Friday, January 3, 2014

Suspending Space—A Bridge Unites Two Cities

Masons work on the Brooklyn Tower.
On January 3, 1870 construction began on the Brooklyn Bridge.
When opened more than 13 years later on May 24, 1883 at 5,989 feet the Bridge spanning the East River between Manhattan and Brooklyn was the longest suspension bridge ever constructed and remained so for twenty years.  It was also the first suspension to employ steel wire cables, among many other engineering innovations. 
A bridge connecting the two cities of New York and Brooklyn had been discussed for decades.  The problem was that any bridge had to accommodate heavy shipping use on the river.  A conventional draw bridges would not allow a large enough opening for the large sea going vessels operating on the river and no trestle or arched bridge could be built high enough.  By the end of the Civil War improved technology of the suspension bridge finally made the project feasible. 
John A. Roebling, a German born engineer had pioneered in constructing them.  The Delaware Aqueduct in Pennsylvania and a bridge crossing the Ohio River at Cincinnati were prototypes of the much larger Brooklyn project, for which Roebling began making plans and drawings in 1867. 
While conducting surveys for the bridge Roebling’s foot was crushed in an accident.  He contracted tetanus and died.  Some officials wanted to abandon the project without him. His son and assistant, 31 year old Washington Roebling, himself an experienced civil engineer, took over the project.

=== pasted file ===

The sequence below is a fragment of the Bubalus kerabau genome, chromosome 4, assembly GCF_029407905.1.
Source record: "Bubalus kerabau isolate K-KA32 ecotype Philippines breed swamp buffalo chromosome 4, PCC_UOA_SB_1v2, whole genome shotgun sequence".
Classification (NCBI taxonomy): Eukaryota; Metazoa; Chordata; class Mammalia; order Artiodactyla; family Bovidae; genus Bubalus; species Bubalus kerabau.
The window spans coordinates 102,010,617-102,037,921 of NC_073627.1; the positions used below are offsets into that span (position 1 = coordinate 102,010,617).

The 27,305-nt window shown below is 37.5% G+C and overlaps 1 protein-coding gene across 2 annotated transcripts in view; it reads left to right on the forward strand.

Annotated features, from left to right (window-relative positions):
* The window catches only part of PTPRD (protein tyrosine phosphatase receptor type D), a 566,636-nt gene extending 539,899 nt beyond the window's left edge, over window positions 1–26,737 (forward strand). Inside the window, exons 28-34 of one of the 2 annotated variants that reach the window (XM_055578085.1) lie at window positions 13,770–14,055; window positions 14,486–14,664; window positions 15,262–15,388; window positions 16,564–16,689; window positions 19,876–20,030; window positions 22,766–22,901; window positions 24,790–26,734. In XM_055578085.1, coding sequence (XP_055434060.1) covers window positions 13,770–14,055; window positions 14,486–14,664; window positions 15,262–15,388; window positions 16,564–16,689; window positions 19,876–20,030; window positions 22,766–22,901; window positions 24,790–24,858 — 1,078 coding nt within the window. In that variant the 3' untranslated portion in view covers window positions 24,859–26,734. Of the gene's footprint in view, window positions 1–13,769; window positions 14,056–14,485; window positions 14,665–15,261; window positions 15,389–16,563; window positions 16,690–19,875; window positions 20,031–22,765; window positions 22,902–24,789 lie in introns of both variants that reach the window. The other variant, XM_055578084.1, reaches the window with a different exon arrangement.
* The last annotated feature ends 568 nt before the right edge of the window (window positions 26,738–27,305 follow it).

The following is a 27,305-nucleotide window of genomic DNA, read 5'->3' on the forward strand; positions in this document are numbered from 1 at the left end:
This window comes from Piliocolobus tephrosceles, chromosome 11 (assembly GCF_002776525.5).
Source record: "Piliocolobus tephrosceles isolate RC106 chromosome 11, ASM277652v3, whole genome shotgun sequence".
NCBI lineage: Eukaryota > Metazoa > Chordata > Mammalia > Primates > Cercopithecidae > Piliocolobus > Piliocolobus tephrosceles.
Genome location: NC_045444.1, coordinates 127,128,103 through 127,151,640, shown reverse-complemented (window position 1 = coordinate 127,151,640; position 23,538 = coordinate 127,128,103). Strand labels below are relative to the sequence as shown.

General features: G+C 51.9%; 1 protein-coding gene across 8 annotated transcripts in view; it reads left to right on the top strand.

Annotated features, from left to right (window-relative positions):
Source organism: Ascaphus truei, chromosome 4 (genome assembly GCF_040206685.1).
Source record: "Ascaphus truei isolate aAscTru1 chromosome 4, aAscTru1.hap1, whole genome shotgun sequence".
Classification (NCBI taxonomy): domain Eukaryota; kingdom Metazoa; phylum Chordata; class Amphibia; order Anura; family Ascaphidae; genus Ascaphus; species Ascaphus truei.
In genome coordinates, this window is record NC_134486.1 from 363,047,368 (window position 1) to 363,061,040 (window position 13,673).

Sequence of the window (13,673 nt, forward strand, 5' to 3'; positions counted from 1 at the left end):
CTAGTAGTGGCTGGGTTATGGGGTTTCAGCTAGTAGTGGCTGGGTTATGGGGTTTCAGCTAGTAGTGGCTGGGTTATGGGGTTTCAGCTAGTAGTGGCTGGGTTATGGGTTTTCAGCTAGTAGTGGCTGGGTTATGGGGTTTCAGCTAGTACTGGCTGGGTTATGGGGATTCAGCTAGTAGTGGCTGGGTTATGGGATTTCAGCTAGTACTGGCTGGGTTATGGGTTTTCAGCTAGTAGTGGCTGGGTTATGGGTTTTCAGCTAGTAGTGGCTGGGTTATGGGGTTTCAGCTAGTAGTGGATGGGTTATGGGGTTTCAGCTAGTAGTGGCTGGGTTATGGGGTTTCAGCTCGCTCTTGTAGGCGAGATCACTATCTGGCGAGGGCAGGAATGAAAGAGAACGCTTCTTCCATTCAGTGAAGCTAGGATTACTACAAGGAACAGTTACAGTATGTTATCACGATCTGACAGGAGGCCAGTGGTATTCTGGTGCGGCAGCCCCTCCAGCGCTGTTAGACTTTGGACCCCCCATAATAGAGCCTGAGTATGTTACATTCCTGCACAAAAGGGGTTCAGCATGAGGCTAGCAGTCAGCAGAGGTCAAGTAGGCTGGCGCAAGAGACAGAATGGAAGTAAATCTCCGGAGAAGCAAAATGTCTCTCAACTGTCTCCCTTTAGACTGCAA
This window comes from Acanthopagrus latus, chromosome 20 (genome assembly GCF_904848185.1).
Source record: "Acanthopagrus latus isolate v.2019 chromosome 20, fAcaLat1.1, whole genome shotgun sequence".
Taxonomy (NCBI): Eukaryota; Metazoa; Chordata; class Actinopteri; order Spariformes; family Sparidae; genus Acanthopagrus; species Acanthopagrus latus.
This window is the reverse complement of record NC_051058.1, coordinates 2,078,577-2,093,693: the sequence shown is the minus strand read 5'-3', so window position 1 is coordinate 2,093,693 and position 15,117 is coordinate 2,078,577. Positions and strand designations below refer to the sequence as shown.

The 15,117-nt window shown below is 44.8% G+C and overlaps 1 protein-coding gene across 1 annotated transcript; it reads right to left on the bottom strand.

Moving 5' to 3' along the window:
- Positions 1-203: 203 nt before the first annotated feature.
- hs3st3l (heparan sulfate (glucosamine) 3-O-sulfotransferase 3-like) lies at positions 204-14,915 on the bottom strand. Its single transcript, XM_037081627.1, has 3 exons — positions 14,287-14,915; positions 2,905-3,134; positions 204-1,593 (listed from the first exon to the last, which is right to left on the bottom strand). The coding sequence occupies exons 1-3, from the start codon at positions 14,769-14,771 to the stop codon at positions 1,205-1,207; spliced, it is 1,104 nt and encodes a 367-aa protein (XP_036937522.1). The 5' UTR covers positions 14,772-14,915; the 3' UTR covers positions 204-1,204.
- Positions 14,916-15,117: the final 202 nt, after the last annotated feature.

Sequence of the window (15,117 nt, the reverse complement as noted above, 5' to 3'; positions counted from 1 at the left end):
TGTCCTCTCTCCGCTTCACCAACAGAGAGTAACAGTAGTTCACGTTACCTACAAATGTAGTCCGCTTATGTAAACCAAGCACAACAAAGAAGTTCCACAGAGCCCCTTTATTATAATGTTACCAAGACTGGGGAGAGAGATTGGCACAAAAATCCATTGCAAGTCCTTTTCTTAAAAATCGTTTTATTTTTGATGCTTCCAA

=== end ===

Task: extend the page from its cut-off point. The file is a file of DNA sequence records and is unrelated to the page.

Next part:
Construction finally began under the younger Roebling’s personal supervision in January 1870. 
Digging the caissons to support the two stone towers of the bridge caused many workers to become disabled with what was then called caisson disease and is now called decompression sickness or the Bends. 
Early in construction Washington Roebling himself was badly disabled by the malady.  Unable to come personally to the job site, he watched progress from a window in his sick room and communicated to the job through his wife, Emily Warren Roebling herself a skilled mathematician and draftsman. 
Twenty-seven men were killed and many more maimed in the construction of the bridge. 
The bridge was built to accommodate pedestrians, carriages and wagons, street cars and a steam railway.  John Roebling designed it “six times stronger” than necessary to support the initial estimated weight of traffic, including three separate support systems.  This has enabled the bridge to endure and continue in use with the introduction of automobile traffic when most contemporary structures have long since been torn down and replace. 
The opening on May 24, 1883 was an occasion of wild celebration in the two cities.  President Chester Alan Arthur and New York Mayor Franklin Edison marched across the bridge as cannons fired continuous salutes and were met by Brooklyn Mayor Seth Low. 
Washington Roebling was still too ill to attend the ceremony, but the dignitaries went to his home to shake his hand and Emily Roebling led the first of 150,300 people and 1,800 vehicles that crossed the bridge that first day.  The waters of the East River were crowded by ships of all sorts, private yachts, and humble row boats.  That evening the largest fireworks display yet seen in America was shot off from the bridge towers, deck and assembled ships.

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